Welcome!

News Feed Item

World Offshore Wind Market Forecast 2013-2022

LONDON, Jan. 6, 2014 /PRNewswire/ -- Reportbuyer.com just published a new market research report:

World Offshore Wind Market Forecast 2013-2022

Offshore wind spending set to average almost €15 billion per year over the next ten years

Douglas-Westwood forecast offshore wind installations averaging 3.2 GW per year over the next ten years with capital expenditure hitting a peak of ?18bn in 2016. This report presents a new longer-term forecast and examines the key commercial developments since the last publication to provide detailed insight to established players and new entrant alike.

The increase in turbine capacity is considered to be one of the key factors for reducing the cost of energy, and European offshore wind developers will be specifying larger wind turbines with capacities of 5MW or greater. The size of the components for these future wind turbines will create unique challenges for installers, foundation designers and service providers.

As the industry seeks to reduce costs, a new generation of wind turbines designed around the unique requirements of the offshore environment are being rolled out with European project developers increasingly choosing to specify larger models with power outputs of 5 MW or more. The size of the components for these future wind turbines creates a unique set of challenges for installers, foundation designers and service providers.

A new manufacturing supply chain focused on the Northern European markets is slowly developing to meet demand with significant investments being made in aspects such as port infrastructure and foundation manufacturing capacity. At the same time, it will be crucial to leverage the experience and additional supply chain capacity from the offshore oil and gas sector.

The report highlights a series of challenges which are acting to constrain development, including the high cost levels in the industry. Capital outlays and recurring operational spending mean that subsidies are required to support development, at a time when the public finances in key markets such as the UK and Germany are squeezed and the consumer is seeing an upward trend in energy prices. This makes it increasingly difficult for governments to justify support, leading to a focus on identifying cost reduction strategies including standardisation of business practices and development of larger wind turbines designed specifically for the offshore environment.

From a financing perspective the risks associated with offshore construction, new wind turbine technology and offshore operations have made it difficult for project developers to tap into new sources of capital. The current dependence on global utilities to self-fund projects is unsustainable in the long-run, leading to a potential funding gap in the future. As larger players continue to enter the market, often from the offshore oil & gas sector, and new wind turbines reliability is proven over a sustained period of time, it is hoped that new investors will become more comfortable with the risk profile.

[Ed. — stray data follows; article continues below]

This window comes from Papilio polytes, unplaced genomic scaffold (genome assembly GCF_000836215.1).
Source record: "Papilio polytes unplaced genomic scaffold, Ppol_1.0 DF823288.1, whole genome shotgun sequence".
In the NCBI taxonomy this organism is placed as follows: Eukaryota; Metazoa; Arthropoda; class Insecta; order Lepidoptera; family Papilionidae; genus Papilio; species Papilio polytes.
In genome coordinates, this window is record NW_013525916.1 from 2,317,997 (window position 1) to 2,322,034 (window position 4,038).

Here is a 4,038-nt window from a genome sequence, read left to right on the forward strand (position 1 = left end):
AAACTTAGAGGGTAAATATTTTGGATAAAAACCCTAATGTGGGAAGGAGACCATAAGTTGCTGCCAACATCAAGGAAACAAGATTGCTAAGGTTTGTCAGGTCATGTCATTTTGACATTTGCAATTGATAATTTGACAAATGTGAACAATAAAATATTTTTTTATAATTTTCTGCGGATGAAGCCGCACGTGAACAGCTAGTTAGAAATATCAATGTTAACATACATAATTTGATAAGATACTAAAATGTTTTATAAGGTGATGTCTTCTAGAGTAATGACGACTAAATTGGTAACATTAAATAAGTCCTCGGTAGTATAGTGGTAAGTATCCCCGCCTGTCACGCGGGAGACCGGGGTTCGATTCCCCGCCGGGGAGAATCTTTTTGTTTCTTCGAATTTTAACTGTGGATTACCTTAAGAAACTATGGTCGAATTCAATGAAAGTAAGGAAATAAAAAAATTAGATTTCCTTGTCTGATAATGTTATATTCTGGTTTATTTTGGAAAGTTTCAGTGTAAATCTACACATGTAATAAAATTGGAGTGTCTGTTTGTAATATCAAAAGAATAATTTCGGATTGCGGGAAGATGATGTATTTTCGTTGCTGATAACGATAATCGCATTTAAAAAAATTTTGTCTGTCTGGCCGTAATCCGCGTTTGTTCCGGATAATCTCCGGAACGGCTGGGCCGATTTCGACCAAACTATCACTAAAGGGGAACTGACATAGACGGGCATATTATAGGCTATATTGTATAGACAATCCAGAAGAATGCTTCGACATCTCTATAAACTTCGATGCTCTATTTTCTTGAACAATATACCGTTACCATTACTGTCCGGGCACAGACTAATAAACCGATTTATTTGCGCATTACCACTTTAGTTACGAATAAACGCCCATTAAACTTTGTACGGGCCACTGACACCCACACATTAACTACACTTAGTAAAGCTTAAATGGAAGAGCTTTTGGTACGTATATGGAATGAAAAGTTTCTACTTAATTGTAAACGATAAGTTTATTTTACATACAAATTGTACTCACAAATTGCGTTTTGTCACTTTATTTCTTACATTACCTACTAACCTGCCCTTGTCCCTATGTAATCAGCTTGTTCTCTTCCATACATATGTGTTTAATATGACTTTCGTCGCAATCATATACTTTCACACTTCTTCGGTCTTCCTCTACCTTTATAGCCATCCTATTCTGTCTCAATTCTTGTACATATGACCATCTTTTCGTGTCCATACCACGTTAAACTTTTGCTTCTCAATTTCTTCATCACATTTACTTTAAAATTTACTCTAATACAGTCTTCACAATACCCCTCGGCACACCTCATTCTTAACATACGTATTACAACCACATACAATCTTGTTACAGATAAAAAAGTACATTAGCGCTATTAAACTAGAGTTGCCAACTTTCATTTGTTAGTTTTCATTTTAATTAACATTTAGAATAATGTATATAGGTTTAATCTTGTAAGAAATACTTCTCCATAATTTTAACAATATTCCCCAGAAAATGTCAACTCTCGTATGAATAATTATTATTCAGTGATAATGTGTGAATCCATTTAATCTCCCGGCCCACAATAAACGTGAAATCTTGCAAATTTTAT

Table of Contents

1 Summary and Conclusions
• Summary
• Conclusions

2 Drivers and Indicators
• Overview
• Political Drivers
• Economic Drivers
• Low Carbon Energy

3 Offshore Wind Project Development
• Offshore Wind Project Life-Cycle
• Offshore Wind Project Costs Structure
• Capex Phase 1: Planning & Development
• Capex Phase 1: Wind Turbine
• Capex Phase 1: Balance of Plant
• Capex Phase 1: Installation
• Opex Phase
• Capex Phase 2: Decommissioning
• Offshore Wind Supply Chain

4 Commercial Insights
• Project Scale
• Supply Chain
• Supply Chain
• Capital and Life-time Costs
• Risk Profile
• Financing Challenges
• Contracting Strategies
• Industry Challenges
• Technology: Wind Turbines
• Technology: Support Structures
• Key Markets
• Key Markets: UK
• Key Markets: Germany
• Key Markets: Denmark
• Key Markets: Belgium
• Key Markets: Netherlands
• Key Markets: China
• Emerging Markets

5 Market Forecasts
• Methodology
• Added Capacity by Country
• Cumulative Capacity by Country
• Capital Expenditure by Country
• Annual Capital Expenditure by Type
• Operational Expenditure
• Segment Forecasts: Wind Turbines by Country
• Segment Forecasts: Wind Turbines by Size
• Segment Forecasts: Wind Turbines by Manufacturer
• Segment Forecasts: Support Structures
• Segment Forecasts: Cables
• Segment Forecasts: Offshore Substations
• Segment Forecasts: Vessels

6 Appendix
• Data and Text Conventions

Figures and Tables

• Figure 1: Global Offshore Wind Added Capacity by Country, 2013-2022
• Figure 2: Capital Expenditure by Country, 2013-2022
• Figure 3: Drivers for Offshore Wind - Overview
• Figure 4: EU 2020 Targets - Progress to Date
• Figure 5: Renewable Energy Incentive Mechanisms in Key Markets
• Figure 6: Global Primal Energy Demand Growth - Historic
• Figure 7: EU Energy Dependency, 2011
• Figure 8: Global electricity Generation Forecast
• Figure 9: Levelised Cost of Energy - Key Technologies
• Figure 10: Offshore Wind Project Cycle
• Figure 11: Offshore Wind Cost Breakdown by Project Phase - Capex, Opex, Decommissioning
• Figure 12: Offshore Wind Supply Chain Overview